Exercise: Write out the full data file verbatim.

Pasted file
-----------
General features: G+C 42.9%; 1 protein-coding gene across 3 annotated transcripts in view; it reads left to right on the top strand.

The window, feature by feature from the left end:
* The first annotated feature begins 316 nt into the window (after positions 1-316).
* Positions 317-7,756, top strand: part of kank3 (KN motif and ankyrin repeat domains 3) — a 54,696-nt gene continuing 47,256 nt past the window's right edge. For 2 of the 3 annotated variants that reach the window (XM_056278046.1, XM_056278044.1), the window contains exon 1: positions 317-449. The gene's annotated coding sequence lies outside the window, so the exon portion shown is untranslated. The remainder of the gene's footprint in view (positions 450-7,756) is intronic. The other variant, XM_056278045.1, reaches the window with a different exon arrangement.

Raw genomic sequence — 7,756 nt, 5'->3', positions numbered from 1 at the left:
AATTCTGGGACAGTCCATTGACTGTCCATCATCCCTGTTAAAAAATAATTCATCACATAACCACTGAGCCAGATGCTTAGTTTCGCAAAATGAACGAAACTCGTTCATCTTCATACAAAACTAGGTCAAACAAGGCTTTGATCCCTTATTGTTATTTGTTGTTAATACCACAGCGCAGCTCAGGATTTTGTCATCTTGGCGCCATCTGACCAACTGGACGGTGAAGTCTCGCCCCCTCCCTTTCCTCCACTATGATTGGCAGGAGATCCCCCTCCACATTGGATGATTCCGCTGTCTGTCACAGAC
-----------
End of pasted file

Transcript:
General features: G+C 42.9%; 1 protein-coding gene across 3 annotated transcripts in view; it reads left to right on the top strand.

The window, feature by feature from the left end:
* The first annotated feature begins 316 nt into the window (after positions 1-316).
* Positions 317-7,756, top strand: part of kank3 (KN motif and ankyrin repeat domains 3) — a 54,696-nt gene continuing 47,256 nt past the window's right edge. For 2 of the 3 annotated variants that reach the window (XM_056278046.1, XM_056278044.1), the window contains exon 1: positions 317-449. The gene's annotated coding sequence lies outside the window, so the exon portion shown is untranslated. The remainder of the gene's footprint in view (positions 450-7,756) is intronic. The other variant, XM_056278045.1, reaches the window with a different exon arrangement.

Raw genomic sequence — 7,756 nt, 5'->3', positions numbered from 1 at the left:
AATTCTGGGACAGTCCATTGACTGTCCATCATCCCTGTTAAAAAATAATTCATCACATAACCACTGAGCCAGATGCTTAGTTTCGCAAAATGAACGAAACTCGTTCATCTTCATACAAAACTAGGTCAAACAAGGCTTTGATCCCTTATTGTTATTTGTTGTTAATACCACAGCGCAGCTCAGGATTTTGTCATCTTGGCGCCATCTGACCAACTGGACGGTGAAGTCTCGCCCCCTCCCTTTCCTCCACTATGATTGGCAGGAGATCCCCCTCCACATTGGATGATTCCGCTGTCTGTCACAGAC